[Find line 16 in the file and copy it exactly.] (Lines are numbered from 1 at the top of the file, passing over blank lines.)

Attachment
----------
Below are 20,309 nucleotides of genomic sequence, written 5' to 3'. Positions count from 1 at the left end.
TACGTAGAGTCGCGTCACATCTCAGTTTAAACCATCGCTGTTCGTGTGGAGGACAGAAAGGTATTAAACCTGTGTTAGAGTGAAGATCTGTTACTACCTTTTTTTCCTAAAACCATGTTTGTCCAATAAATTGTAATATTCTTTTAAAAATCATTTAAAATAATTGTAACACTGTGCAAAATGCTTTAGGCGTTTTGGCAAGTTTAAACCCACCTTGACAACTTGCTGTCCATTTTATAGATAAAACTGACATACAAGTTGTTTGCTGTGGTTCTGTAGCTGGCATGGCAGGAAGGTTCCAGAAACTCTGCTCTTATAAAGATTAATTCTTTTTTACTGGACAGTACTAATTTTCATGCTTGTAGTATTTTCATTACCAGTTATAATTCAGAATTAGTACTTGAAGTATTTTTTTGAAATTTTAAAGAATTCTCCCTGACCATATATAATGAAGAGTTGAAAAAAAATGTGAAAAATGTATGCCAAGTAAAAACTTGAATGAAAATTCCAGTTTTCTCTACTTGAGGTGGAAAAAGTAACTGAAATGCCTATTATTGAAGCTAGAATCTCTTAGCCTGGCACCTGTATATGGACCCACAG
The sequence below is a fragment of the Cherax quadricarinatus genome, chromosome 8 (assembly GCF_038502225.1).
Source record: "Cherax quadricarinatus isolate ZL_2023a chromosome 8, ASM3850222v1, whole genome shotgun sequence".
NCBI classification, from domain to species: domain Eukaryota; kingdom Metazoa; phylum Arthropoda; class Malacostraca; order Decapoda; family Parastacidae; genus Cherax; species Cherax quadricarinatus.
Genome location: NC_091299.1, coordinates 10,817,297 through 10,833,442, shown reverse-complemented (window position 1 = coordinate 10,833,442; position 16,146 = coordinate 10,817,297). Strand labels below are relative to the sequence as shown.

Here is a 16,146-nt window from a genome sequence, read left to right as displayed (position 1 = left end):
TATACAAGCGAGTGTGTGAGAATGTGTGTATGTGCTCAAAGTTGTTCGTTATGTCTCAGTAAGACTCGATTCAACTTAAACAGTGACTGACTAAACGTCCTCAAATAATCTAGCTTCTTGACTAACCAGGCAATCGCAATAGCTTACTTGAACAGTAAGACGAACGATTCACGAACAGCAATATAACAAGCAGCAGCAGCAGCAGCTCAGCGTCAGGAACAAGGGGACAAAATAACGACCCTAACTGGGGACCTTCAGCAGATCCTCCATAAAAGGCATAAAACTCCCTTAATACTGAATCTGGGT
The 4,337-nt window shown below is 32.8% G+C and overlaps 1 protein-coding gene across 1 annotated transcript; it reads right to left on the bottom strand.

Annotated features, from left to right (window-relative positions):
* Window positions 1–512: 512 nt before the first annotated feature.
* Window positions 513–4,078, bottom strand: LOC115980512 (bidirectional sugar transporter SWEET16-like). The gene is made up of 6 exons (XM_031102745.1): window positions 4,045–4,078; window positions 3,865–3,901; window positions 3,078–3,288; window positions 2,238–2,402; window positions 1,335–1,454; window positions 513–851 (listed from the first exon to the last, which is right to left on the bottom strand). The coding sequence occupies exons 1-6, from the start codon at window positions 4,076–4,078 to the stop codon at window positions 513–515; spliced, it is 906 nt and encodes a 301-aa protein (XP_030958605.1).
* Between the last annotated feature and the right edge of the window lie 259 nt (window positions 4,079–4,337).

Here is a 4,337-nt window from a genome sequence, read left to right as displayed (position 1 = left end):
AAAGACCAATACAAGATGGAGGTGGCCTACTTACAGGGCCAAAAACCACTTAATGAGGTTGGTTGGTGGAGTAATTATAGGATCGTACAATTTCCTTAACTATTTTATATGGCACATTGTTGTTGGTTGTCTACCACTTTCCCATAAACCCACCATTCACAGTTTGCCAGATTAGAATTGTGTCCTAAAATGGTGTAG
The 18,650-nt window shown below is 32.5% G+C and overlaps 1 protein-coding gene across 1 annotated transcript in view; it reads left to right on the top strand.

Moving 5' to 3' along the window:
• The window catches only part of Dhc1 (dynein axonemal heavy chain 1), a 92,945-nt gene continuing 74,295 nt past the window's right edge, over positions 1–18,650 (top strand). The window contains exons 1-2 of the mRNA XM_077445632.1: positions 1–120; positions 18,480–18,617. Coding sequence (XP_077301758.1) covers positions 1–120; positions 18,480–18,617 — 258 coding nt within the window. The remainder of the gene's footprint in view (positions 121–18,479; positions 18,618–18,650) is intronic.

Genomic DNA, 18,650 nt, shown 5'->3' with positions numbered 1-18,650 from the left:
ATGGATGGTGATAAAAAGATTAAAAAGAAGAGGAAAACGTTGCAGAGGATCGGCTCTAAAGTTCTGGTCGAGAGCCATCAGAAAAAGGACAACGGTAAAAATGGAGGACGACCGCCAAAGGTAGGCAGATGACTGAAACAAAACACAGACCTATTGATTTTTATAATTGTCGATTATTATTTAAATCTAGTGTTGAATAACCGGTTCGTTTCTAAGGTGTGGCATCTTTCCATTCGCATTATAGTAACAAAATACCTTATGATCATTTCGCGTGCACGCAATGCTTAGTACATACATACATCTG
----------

The 18,650-nt window shown below is 32.5% G+C and overlaps 1 protein-coding gene across 1 annotated transcript in view; it reads left to right on the top strand.